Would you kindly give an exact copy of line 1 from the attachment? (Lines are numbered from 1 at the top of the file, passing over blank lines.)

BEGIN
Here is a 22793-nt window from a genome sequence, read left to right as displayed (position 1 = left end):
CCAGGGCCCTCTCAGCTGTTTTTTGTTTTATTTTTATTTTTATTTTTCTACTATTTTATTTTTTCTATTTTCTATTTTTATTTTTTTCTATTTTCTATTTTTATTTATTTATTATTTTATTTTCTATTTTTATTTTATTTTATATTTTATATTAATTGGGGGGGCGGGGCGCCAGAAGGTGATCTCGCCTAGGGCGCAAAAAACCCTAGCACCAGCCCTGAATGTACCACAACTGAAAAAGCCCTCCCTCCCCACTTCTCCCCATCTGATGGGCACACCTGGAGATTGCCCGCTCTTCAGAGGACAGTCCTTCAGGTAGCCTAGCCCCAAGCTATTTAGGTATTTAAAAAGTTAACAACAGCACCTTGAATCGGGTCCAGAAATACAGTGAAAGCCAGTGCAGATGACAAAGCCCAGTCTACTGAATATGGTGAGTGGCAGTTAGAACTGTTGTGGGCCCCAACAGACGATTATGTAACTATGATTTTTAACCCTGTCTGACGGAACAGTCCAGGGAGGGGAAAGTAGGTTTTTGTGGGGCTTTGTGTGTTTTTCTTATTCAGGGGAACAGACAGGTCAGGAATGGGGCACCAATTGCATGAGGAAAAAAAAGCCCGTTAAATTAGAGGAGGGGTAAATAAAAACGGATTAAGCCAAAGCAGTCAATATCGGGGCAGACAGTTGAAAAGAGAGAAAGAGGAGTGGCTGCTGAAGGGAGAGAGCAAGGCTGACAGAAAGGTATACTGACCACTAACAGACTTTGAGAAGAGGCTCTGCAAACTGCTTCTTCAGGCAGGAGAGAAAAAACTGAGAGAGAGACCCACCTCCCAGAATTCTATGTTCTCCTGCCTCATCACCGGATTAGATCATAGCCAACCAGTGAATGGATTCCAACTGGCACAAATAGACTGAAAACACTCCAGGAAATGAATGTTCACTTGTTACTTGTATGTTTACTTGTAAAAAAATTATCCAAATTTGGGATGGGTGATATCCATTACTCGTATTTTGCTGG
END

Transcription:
Here is a 22793-nt window from a genome sequence, read left to right as displayed (position 1 = left end):